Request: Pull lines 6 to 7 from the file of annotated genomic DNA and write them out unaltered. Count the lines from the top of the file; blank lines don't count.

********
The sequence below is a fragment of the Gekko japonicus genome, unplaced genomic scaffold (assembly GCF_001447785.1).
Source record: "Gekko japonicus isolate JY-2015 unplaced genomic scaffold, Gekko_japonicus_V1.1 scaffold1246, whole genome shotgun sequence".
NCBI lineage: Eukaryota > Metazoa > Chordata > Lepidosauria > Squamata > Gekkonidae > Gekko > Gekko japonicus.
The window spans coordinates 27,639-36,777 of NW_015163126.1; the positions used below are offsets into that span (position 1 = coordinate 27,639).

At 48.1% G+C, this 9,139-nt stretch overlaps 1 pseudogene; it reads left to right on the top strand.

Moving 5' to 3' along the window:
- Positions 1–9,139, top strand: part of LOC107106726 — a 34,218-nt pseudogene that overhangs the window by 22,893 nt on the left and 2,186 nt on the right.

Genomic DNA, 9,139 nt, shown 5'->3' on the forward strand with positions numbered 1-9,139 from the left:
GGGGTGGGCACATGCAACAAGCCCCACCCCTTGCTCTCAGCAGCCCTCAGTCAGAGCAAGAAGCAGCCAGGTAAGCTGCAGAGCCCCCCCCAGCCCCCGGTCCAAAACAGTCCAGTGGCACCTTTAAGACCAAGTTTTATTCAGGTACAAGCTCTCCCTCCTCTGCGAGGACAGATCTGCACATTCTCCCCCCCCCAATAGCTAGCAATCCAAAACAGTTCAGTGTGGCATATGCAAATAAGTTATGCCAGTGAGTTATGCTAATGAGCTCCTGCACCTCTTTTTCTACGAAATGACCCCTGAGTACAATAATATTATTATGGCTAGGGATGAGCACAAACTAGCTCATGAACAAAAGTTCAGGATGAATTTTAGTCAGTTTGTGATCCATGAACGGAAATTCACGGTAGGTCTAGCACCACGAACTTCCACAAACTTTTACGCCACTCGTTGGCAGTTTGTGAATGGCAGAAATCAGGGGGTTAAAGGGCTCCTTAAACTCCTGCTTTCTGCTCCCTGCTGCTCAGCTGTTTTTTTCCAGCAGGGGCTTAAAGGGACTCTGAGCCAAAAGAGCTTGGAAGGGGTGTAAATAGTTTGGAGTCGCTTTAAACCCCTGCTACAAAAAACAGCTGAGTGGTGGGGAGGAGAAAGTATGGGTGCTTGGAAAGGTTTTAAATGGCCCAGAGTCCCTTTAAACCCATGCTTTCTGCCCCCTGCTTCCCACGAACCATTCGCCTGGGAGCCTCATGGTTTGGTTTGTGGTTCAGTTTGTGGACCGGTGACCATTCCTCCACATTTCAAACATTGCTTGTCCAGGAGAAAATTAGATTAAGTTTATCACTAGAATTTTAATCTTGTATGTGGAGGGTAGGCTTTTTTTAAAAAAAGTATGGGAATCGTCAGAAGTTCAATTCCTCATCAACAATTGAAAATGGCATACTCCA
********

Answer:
Moving 5' to 3' along the window:
- Positions 1–9,139, top strand: part of LOC107106726 — a 34,218-nt pseudogene that overhangs the window by 22,893 nt on the left and 2,186 nt on the right.